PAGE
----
the tamago report

Eggs benedictated

Tag: characterisation

The trouble with characterisation

by MDY

We’re all victims of physiognomy. I tend to write against the outward grain, but not exclusively so. You don’t usually read about vertically-challenged samurai, or goat-herds with spectacles and tinea. More often than not, my characters exist solely as brief outlines, dappled with a hint of blue eyes or the shadow of an elevated cheekbone. From my limited knowledge, most people build up a mental picture of the characters when they read, hence the outcry when a novel is rendered in 35mm and the actors reify interior monologue into flesh and bone. I rarely “see” my characters when reading, or writing. Far more important to hear what they’re saying to me than to know if their eyes are blue or brown. My mother always said that it’s what’s inside that counts. You don’t need contact lenses if you only exist on page.

Everyone contradicts their selves. If you’re writing cardboard cut-outs, you’re working in the wrong medium. If life is like a box of chocolates, then people (and people-as-animals, or people-as-foliage, or people-as-computers) are like those amusements at fairs where you can pop your face into an oval opening and have eggs thrown at you. The physical shape may look the same, but there’s a different personality inhabiting it at every moment. I prefer chocolates, but they’re only sweet some of the time. That’s not to say that you should write your characters bipolar, but consider this: how many faces do you put on in a single day?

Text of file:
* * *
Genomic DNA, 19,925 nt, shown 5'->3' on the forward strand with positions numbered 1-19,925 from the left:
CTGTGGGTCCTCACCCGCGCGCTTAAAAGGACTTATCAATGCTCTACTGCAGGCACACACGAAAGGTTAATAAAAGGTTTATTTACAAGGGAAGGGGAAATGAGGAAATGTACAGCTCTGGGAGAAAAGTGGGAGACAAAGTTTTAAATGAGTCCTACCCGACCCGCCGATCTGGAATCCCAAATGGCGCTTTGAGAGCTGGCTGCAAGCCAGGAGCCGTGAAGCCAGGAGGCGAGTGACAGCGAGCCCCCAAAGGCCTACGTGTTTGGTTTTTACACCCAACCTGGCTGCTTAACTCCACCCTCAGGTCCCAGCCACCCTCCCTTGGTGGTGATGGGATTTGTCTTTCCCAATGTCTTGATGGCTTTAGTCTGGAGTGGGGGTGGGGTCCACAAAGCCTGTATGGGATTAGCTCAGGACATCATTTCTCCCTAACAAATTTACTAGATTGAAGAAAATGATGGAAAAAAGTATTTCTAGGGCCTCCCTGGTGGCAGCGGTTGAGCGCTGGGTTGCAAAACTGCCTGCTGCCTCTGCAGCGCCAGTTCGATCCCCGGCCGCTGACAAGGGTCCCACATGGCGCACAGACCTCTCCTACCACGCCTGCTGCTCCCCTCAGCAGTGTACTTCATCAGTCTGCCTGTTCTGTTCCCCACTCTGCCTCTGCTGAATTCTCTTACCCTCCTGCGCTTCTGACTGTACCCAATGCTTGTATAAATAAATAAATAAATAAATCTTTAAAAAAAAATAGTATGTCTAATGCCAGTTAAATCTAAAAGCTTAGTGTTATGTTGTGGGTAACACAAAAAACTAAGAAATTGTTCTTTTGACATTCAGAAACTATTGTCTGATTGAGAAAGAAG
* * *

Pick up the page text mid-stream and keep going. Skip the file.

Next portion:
Try not to project. When I was younger, I used to imprint the people I’d read onto the people I’d met, and then end up bitterly disappointed when they didn’t turn out to be superheroes or dragons-in-disguise. I think my Megatron and Bumblebee toys were my best friends until at least my 7th birthday. In the first three years of school, I made up an imaginary friend based on Tintin who would accompany me everywhere, simply because real people seemed a bit passé in general. I was always suspicious of journalism because it turns real people into characters, whereas fiction turns characters into real people. To my flesh-and-blood friends: if I call you Ishmael, or Steven Stills, forgive me. There’s a saying about old habits and the end of the world.



Writing from experience

by MDY

They say write what you know. When I first started with short stories, I used to structure them around swathes of luxurious dialogue in which my characters would ponder the quandaries of war, God, and double dates. These weren’t very good, because I didn’t actually know how to talk a lot. So I moved on to writing stories where the characters wouldn’t speak at all, and those were better. Then I began writing in the first person because I do a lot of thinking, but without any increase in dialogue because I still don’t like talking. The only person I feel truly comfortable talking to is myself. Blogs are surprisingly well-suited for interior monologue.